This is your first year as a mechanic for supercross. You have one main event under your belt now. What's that experience like, working in the stadiums and being down there on the floor during the races.
I guess you don’t notice that part all that much. Growing up watching this [supercross], I’ve heard that from people, but now actually working there, I feel like that I will be standing in the middle of the crowd, or on the stadium floor, no one’s watching me but yet there I am. It took until about the fourth round that I looked up and realized that there are 40,000 people in the stands. So everyone works and does their job. It doesn't feel that the stands affect that very much or that it’s really anything you notice.
You guys had a little bit of an interesting story from San Diego to Minneapolis. What happened?
It sure was interesting. [Laughs] I was working for bicycle companies in Northern California and I had my personal belongings still in the location of the last place that I worked. So after the Oakland Supercross it was three hours’ drive to go pick up my belongings, including my personal van. So I went after Oakland, picked up my personal belongings and took them to Lake Elsinore where we resided until the San Diego Supercross. After San Diego, we head to Minneapolis. So logistically it worked for me to get my van, drive with the team van from San Diego to Minneapolis and drop my van and my belongings in St. Louis. Along the way, my van has a little trouble around Salt Lake City and I [had to] go to a Freightliner dealer to get it fixed. They fixed it. I end up about half a day behind the team van. In that half day, Interstate 80 was closed in Wyoming and was going to be closed until Friday. We needed to be in Minneapolis on Thursday. So I looked at the next Interstate to the north, 90. 90 was closed. I look at the next Interstate to the north, 94. 94 was open. So I take Interstate 94. One day later after driving, I am in North Dakota and they close the roads from Fargo, North Dakota, all the way to Minneapolis. I pull over at a local diner, and was going to get food of course, but also speak with the locals and try to get their knowledge about the backroads to get from there to Minneapolis. While in the diner, I met a local firefighter who takes me around in his 4x4 firefighter truck to look at the roads, because he wanted a report on the roads for himself. He drives me around and we look at the roads and there is no chance of my van making it. He offers for me to stay at his house for the night, which I do. We get up the next day. We go outside, try to start my van. My van is frozen solid. It will not start. It will barely turn over.
What’s the temperature at this point?
The temperature was -28 Fahrenheit that morning. So, we tried to get my van running for a few hours, but it’s Thursday. I need to get to Minneapolis for the race. So, he offers to loan me his mid-90’s Lincoln Town Car to drive five hours to Minneapolis and then return on Sunday with the Lincoln Town Car. His car!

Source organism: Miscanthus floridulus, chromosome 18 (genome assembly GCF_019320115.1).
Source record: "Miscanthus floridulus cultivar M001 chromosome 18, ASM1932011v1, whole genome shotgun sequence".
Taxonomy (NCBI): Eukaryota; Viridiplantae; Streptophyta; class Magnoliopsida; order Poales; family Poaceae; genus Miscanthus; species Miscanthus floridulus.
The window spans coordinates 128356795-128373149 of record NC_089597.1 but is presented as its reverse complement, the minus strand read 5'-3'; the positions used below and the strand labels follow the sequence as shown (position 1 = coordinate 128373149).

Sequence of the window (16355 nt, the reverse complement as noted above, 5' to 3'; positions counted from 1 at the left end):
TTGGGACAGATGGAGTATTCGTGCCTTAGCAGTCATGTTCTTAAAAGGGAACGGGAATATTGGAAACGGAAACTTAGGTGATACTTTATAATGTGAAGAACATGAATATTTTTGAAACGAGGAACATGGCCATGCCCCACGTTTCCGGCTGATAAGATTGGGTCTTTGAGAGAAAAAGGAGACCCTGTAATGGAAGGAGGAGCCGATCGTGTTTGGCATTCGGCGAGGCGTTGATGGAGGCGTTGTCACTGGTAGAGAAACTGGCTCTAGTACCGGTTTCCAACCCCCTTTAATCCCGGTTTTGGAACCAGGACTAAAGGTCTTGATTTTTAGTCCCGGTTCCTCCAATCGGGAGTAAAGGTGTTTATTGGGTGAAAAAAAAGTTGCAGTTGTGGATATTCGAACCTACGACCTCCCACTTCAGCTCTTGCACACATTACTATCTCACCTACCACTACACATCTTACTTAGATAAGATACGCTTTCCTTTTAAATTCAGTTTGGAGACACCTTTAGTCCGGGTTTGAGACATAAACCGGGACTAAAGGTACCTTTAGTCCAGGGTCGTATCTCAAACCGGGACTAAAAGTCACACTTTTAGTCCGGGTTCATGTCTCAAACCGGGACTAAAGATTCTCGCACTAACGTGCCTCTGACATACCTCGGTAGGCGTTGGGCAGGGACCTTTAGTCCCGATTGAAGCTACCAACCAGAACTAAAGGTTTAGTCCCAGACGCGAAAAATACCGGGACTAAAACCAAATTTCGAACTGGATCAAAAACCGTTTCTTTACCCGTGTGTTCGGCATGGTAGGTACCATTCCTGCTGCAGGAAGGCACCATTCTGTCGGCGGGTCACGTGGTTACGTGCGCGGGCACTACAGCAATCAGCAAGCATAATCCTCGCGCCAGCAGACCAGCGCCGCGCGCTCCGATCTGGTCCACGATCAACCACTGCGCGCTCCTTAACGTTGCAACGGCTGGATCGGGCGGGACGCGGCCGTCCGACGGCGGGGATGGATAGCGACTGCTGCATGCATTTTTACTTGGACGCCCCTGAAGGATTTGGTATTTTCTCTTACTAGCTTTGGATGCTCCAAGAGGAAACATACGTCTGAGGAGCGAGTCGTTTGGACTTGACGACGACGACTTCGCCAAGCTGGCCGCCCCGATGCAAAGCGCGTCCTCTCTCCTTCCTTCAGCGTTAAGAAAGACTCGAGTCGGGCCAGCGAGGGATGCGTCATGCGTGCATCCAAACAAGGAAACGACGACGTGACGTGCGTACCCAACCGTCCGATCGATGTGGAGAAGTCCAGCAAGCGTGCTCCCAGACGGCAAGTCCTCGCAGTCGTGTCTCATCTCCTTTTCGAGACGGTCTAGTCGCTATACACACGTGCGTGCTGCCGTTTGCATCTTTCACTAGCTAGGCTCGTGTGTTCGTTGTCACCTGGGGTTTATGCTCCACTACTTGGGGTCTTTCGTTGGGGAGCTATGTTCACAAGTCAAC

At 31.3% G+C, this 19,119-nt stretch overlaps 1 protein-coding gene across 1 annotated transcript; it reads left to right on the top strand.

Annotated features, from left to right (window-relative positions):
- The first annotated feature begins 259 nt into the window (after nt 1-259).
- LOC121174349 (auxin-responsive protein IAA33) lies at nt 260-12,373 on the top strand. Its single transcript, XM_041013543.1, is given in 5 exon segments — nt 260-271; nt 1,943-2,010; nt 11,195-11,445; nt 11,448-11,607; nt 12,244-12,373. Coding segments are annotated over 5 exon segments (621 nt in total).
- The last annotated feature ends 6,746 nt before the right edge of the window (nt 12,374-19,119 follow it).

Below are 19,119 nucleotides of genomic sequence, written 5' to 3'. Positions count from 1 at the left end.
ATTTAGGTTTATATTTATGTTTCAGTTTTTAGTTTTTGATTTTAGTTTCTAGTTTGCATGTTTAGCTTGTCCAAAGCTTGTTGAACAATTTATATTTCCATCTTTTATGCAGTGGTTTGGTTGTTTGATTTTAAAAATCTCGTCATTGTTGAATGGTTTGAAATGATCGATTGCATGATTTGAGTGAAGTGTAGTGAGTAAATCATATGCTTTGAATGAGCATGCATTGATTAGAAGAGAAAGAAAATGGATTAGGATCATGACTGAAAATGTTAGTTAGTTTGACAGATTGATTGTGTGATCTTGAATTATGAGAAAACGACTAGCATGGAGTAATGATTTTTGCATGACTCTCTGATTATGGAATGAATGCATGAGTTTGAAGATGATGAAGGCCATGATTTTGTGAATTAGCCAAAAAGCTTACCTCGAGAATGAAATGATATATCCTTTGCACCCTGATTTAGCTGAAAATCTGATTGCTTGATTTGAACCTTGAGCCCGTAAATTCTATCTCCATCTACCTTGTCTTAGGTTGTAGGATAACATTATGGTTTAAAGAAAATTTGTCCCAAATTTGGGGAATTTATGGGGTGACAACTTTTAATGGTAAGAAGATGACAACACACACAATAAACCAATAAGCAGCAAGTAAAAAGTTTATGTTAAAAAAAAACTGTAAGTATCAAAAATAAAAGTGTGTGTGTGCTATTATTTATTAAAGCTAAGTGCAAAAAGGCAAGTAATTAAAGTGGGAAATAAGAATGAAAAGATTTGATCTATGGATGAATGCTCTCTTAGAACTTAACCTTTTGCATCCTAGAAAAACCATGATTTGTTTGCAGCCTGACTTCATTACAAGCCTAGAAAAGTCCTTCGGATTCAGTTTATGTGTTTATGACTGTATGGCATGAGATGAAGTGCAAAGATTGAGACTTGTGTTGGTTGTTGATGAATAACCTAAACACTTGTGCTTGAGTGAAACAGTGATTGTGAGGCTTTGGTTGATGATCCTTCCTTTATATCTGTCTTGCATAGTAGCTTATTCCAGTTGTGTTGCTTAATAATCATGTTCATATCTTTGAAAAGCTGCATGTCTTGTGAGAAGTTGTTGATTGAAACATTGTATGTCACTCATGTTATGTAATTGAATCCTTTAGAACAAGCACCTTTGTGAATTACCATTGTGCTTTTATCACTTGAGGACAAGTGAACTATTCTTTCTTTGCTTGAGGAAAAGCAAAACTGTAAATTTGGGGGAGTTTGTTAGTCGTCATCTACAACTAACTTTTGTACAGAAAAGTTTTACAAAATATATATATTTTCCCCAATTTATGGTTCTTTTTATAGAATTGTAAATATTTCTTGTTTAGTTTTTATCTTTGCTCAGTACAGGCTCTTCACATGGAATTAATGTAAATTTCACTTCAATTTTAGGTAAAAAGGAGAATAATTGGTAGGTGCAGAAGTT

And you’ve never met this guy in your life until this moment?
Met him at the diner at noon the day before, yes. Never met before in my life. So, I take his Lincoln Town Car to Minneapolis. We do the race and I drive back and return the car to him on Sunday and stay with him another two days while we get my van into a garage to sit in the heat and thaw out. Then we go to Bismarck, North Dakota, to get a battery and a fuel filter and some parts. We go back to the shop and the next day they have it running and I carry on to St. Louis where I dropped my stuff and pick back up with the team before the Dallas Supercross. It was pretty crazy!
What has life on the road has taught you? I know you have a little bit of different views as far as “if I don’t need it, I don’t need it” type of mindset.
I will say that when I first started, of course life on the road and traveling, you are alone and you travel by yourself. You don’t see friends or family as much as you would like. That creates a longing for home or a longing for familiar situations. But with no end in sight to traveling, I very quickly developed a skill that I can meet someone and when I see this person again, my mind recognizes them as a friend, or someone that I can count on at least immediately enough to say, “Can I borrow your 1995 Lincoln Town Car to drive five hours to do my job?” I think this quick recognition also makes people comfortable with me, in that I have nothing to hide. I am honest. Here are my troubles. If you are able to help, great. If not, also great. There are never any hard feelings. So, the quick recognition of “Hello, my name is Jason,” to “You are my friend,” happens a lot quicker. I feel like I can integrate myself into communities or new jobs or new places very quickly. Make friends and make a feeling of my own little community of the folks I have met or dealt with. That happened that day in North Dakota, at the café. That happens also at the supercross track where everyone is very friendly and open and accommodating and on the same agenda, which is very cool.
What’s next for you? Is the motocross industry where you look to finish out your career?
Tough one. I do want to continue with this career. It's been a healthy change. It has been something that has mixed what is more of my passion in with what is now my lifestyle, and it’s given me a way that I can use some of my other skills. So, working with this team especially I am not as much a cog in a machine as much as I am able to utilize my skills to build a program that we can all benefit from. So, to build a community, to make something that we can all benefit from on our team, and to make something that is a positive thing to see for people that are out there, maybe trying to do it themselves or maybe just wanting to support a program that is three riders out of a sprinter van. I can get behind something like that. So using my skills that I’ve developed in marketing, advertising, as well as photography, I can help these guys and perhaps we can build from what we have. I feel the momentum we are gaining and the direction we are headed is all on the rise.